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dc.contributor.authorHagger, Martin
dc.contributor.authorHamilton, Kyra
dc.date.accessioned2019-05-16T12:04:18Z
dc.date.available2019-08-14T21:35:43Z
dc.date.issued2019fi
dc.identifier.citationHagger, M., & Hamilton, K. (2019). Grit and self-discipline as predictors of effort and academic attainment. <em>British Journal of Educational Psychology</em>, 89 (2), 324-342. <a href="https://doi.org/10.1111/bjep.12241">doi:10.1111/bjep.12241</a>fi
dc.identifier.otherTUTKAID_78536
dc.identifier.urihttps://jyx.jyu.fi/handle/123456789/64010
dc.description.abstractBackground: Beyond ability, traits related to perseverance, such as grit and self‐discipline, are associated with adaptive educational outcomes. Few studies have examined the independent effects of these traits on outcomes and the mechanisms involved. - Aims: This study estimated parameters of a process model in which grit‐perseverance of effort (grit‐effort) and consistency of interest (grit‐interest) dimensions and self‐discipline were independent predictors of students’ science grades. The effect of the grit‐effort on grades was expected to be mediated by students’ self‐reported effort on optional out‐of‐school science learning activities. - Sample: Secondary school students (N = 110) aged between 12 and 14 years. - Methods: The study adopted a correlational design with measures taken on three occasions. Students completed self‐report measures of grit and self‐discipline early in the semester and effort on optional out‐of‐school learning activities 5 weeks later. Students’ science grades were collected at the end of the semester. Data were analysed using Bayesian path analyses using non‐informative and informative priors derived from previous research. - Results: Consistent with predictions, we found effects of grit‐effort on science grades mediated by effort, and self‐discipline on grades. Contrary to predictions, we also found an effect of self‐discipline on grades mediated by effort. Zero was a credible value for direct effects of grit‐effort on grades, and grit‐interest on effort and grades. - Conclusions: Results suggest grit‐effort and self‐discipline relate to effort on educational activities linked to better grades. The direct effect of self‐discipline on grades suggests that it may be related to other activities that determine science attainment.fi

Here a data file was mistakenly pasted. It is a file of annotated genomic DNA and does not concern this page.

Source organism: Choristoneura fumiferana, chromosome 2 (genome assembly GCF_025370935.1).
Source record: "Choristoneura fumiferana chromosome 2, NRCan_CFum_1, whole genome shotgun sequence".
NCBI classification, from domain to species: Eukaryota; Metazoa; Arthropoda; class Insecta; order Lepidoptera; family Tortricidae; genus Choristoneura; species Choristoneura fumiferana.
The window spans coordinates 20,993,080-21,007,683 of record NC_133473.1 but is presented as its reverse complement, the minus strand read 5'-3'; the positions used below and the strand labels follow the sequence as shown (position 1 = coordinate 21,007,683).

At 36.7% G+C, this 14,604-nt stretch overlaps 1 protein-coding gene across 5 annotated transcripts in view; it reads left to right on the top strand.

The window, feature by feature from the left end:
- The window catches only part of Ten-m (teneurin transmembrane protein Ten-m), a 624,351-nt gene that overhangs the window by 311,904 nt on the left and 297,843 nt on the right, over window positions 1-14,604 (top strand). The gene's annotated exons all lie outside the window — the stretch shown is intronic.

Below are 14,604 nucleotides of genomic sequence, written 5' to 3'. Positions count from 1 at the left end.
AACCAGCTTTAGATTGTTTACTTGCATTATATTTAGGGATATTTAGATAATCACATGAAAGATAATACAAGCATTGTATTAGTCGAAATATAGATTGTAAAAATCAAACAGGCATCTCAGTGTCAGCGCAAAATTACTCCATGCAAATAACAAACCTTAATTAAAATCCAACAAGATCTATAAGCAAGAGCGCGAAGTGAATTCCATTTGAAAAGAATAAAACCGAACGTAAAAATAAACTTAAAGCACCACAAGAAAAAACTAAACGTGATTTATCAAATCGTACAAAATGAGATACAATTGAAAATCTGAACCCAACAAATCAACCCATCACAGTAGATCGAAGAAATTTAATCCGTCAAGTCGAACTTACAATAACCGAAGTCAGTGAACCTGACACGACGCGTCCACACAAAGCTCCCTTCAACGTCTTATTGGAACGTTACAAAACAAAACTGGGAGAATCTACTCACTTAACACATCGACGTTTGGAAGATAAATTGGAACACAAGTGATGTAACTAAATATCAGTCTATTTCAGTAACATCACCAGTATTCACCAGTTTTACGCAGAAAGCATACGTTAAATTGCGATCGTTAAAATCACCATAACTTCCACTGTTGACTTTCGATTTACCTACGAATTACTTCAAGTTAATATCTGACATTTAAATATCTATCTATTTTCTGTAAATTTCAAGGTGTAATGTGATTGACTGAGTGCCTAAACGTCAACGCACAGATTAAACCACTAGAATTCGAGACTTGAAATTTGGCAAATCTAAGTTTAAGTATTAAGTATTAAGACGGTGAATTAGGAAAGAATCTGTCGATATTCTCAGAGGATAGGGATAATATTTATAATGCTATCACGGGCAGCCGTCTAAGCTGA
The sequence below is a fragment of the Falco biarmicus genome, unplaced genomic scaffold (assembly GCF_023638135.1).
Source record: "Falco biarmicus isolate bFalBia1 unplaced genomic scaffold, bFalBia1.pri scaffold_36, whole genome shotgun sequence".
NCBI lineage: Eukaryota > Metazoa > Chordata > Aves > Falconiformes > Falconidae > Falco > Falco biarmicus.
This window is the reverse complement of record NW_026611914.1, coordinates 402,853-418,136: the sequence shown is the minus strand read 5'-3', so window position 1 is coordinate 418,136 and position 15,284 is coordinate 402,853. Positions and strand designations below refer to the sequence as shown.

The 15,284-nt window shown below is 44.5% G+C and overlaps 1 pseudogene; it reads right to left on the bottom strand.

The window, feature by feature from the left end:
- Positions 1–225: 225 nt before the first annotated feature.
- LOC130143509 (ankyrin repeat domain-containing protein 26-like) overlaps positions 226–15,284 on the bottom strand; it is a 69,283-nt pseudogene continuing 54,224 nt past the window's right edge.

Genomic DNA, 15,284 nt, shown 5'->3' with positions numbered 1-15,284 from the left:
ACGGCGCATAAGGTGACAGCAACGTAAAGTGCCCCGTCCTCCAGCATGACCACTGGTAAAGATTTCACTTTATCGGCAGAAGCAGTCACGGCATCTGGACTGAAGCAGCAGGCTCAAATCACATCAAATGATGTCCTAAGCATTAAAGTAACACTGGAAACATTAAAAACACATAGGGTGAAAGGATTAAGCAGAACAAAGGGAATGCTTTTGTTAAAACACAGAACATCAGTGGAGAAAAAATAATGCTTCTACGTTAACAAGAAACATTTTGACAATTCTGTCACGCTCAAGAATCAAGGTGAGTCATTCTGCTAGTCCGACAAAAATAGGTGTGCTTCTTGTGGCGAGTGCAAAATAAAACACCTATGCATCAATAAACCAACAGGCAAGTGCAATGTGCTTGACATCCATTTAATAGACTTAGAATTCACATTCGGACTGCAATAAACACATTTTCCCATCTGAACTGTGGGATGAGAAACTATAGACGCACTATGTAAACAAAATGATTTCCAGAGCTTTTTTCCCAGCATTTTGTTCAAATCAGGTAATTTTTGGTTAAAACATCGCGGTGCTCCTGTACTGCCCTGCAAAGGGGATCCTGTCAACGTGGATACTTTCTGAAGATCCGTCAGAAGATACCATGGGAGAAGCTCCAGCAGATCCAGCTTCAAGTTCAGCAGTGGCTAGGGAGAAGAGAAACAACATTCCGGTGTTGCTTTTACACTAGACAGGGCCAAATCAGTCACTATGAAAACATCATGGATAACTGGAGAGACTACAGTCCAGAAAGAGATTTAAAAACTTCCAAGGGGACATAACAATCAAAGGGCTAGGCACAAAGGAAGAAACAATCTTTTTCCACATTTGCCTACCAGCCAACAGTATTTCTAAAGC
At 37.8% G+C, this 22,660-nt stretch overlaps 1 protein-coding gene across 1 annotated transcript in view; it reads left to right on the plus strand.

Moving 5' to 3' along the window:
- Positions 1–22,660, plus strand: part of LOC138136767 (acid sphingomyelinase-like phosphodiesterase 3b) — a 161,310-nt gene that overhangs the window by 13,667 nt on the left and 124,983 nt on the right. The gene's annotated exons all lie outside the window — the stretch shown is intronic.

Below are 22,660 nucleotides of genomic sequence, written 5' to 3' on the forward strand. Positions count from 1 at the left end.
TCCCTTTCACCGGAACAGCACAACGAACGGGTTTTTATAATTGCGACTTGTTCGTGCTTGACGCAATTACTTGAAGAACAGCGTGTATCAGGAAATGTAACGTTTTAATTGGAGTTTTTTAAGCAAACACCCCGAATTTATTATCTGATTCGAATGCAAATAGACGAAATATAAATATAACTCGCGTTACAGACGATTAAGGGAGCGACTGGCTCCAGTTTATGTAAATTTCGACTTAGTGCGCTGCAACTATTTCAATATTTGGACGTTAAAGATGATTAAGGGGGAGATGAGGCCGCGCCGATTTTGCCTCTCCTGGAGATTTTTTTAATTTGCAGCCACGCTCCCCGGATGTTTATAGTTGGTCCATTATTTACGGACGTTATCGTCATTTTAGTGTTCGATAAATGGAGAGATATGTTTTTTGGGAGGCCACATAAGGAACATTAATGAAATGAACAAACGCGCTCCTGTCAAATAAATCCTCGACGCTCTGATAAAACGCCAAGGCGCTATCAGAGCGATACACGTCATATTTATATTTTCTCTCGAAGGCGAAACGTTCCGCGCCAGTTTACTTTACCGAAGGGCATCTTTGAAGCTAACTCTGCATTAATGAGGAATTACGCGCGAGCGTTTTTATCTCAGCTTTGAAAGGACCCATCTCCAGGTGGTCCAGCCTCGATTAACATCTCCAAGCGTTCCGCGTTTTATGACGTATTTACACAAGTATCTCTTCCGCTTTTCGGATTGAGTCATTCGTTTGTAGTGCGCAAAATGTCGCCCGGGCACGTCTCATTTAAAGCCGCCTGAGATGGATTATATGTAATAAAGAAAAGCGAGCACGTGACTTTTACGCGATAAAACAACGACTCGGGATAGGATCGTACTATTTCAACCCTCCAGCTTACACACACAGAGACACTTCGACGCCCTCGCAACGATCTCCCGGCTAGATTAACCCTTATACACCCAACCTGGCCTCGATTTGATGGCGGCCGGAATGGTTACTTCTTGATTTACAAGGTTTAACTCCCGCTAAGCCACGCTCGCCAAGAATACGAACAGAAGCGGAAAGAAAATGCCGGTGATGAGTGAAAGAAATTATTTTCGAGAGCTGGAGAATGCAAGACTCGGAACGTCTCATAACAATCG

dc.format.mimetypeapplication/pdf
dc.language.isoeng
dc.publisherJohn Wiley & Sons Ltd.
dc.relation.ispartofseriesBritish Journal of Educational Psychology
dc.rightsIn Copyright
dc.subject.otherpersoonallisuuden piirteetfi
dc.subject.otheritsehallintafi
dc.subject.otheropintomenestysfi
dc.subject.otherBayesian path analysisfi
dc.subject.otherconsistency of interestfi
dc.subject.othergoal conflictfi
dc.subject.otherperseverance of effortfi
dc.subject.otherscience educationfi
dc.subject.otherself-controlfi
dc.titleGrit and self-discipline as predictors of effort and academic attainmentfi
dc.typearticle
dc.identifier.urnURN:NBN:fi:jyu-201905142567
dc.contributor.laitosLiikuntatieteellinen tiedekuntafi
dc.contributor.laitosFaculty of Sport and Health Sciencesen
dc.contributor.oppiaineLiikuntapsykologia
dc.type.urihttp://purl.org/eprint/type/JournalArticle
dc.date.updated2019-05-14T15:15:13Z
dc.description.reviewstatuspeerReviewed
dc.format.pagerange324-342
dc.relation.issn0007-0998
dc.relation.numberinseries2
dc.relation.volume89
dc.type.versionacceptedVersion
dc.rights.copyright© 2018 The British Psychological Society.
dc.rights.accesslevelopenAccessfi
dc.format.contentfulltext
dc.rights.urlhttp://rightsstatements.org/page/InC/1.0/?language=en
dc.relation.doi10.1111/bjep.12241


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